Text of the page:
We also positively assessed our joint work at the Central American Parliament. It is headquartered in the capital of Guatemala. Under the auspices of this parliament and with its involvement, several major international forums have taken place over the last two-three years, with Russia having taken an active part in the preparations for those events. They included a cybercrime forum, as well as forums for international information security; space; cooperation between Latin American countries and the Eurasian Economic Union; and efforts to fight the coronavirus.

So, I want to emphasis yet again that, despite the distance and various logistics problems, the spectrum of our relations is very rich. This has not been everything we could acknowledge – far from it. We believe these relations can serve as an example for many partners involved in bilateral relations. We will be expanding our cooperation in all areas and in every way possible.

Thank you.

Question (retranslated from Spanish): This news came from the European Union: France and Germany have suggested a possible summit with President of Russia Vladimir Putin. What can be done in this regard and how will Russia respond?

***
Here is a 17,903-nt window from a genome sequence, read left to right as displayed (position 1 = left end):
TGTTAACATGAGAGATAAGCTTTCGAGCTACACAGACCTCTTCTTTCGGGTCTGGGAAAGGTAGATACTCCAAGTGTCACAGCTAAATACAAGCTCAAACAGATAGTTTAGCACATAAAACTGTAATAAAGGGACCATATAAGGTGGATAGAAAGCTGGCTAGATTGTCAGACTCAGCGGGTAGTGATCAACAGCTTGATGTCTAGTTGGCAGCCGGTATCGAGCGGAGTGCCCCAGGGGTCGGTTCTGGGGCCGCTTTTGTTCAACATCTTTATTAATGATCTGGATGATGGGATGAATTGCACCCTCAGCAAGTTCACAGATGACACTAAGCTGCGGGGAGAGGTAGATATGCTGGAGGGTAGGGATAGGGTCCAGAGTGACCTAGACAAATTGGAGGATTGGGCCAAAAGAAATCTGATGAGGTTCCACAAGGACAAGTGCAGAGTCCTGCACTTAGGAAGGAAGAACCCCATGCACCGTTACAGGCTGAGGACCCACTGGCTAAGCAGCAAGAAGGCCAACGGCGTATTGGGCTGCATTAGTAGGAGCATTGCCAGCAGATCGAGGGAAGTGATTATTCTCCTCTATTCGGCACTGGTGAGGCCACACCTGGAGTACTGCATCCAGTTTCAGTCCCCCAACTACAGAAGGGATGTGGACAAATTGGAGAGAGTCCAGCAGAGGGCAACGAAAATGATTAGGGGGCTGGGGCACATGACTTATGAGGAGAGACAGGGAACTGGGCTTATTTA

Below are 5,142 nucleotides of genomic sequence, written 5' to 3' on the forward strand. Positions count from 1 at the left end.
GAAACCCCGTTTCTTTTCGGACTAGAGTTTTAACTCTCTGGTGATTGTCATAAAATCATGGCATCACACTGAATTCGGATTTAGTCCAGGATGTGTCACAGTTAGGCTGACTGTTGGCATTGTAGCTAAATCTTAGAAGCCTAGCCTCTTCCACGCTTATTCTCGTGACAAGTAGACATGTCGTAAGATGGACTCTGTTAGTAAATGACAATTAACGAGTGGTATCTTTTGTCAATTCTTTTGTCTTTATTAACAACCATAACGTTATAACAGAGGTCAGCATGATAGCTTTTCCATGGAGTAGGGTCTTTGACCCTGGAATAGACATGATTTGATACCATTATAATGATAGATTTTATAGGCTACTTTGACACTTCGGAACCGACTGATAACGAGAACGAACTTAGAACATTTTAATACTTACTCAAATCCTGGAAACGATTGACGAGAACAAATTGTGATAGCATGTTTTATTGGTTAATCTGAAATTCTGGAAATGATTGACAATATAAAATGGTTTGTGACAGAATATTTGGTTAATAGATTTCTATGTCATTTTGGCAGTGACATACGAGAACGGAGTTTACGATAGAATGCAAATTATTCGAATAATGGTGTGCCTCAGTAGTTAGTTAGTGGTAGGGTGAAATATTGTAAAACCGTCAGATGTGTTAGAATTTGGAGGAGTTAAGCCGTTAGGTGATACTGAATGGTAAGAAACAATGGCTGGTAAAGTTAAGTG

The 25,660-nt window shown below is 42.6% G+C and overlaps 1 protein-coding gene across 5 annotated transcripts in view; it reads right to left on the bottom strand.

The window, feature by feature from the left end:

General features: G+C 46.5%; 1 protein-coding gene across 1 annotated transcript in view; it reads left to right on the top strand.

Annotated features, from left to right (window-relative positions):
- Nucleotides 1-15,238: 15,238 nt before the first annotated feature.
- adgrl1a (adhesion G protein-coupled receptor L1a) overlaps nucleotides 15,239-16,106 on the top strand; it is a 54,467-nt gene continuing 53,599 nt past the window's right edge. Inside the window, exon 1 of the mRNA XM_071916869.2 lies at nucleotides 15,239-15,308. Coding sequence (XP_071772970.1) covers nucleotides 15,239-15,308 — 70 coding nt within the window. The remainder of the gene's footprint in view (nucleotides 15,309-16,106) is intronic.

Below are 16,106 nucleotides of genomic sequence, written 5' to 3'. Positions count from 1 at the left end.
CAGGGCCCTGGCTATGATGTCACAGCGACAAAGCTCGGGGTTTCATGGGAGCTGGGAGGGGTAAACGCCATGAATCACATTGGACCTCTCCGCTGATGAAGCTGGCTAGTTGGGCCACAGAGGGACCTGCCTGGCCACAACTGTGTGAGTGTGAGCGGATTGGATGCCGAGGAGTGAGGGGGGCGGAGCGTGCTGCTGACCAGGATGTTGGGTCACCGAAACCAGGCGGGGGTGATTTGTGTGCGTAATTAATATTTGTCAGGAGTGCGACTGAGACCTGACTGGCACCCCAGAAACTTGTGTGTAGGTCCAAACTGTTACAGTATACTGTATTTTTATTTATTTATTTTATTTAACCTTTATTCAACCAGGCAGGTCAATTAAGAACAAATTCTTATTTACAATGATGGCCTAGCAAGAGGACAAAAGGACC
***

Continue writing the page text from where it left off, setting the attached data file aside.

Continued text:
Sergey Lavrov: We have heard about France and Germany’s proposal for a Russia-EU summit. We do not know any other details. What will they want to discuss, what would the agenda be? Nor do we know if all the other EU members agree with this. So, our colleagues need to explain what they have in mind and what they hope to accomplish.

Russia-EU summits took place regularly once every two years and crowned a diverse and intensive architecture of Russia-EU relations. All this architecture, starting with the summits, was destroyed in 2014 for obvious reasons when the EU accepted the anti-constitutional coup [in Ukraine] committed contrary to the guarantees given by Germany, France and Poland. Since then none of our colleagues has ever mentioned a summit during our contacts.  

Let me recall that President of Russia Vladimir Putin, President of France Emmanuel Macron and Federal Chancellor of Germany Angela Merkel have regular contacts in other formats, but this theme has surfaced for the first time. Why now? Maybe, there is some chronological connection with the Vladimir Putin-Joe Biden summit in Geneva? Europe may have seen it as a signal to show a bit more independence. Let’s wait and see. Many things are unclear now, and before we give a specific response, we need to know what this is about. One thing is clear though: in a few days, the EU will approve its new policy on the Russian Federation formulated as a triad policy – push back, constrain and engage (where it serves the EU’s interests). If this philosophy underlies the proposed summit, I am eager to see how this hypothetical event will open. So, “push back” will come first immediately and be followed by restraint. It is hard for me to say how this would fit together. Let’s see what this comes to, and then we can study it in detail.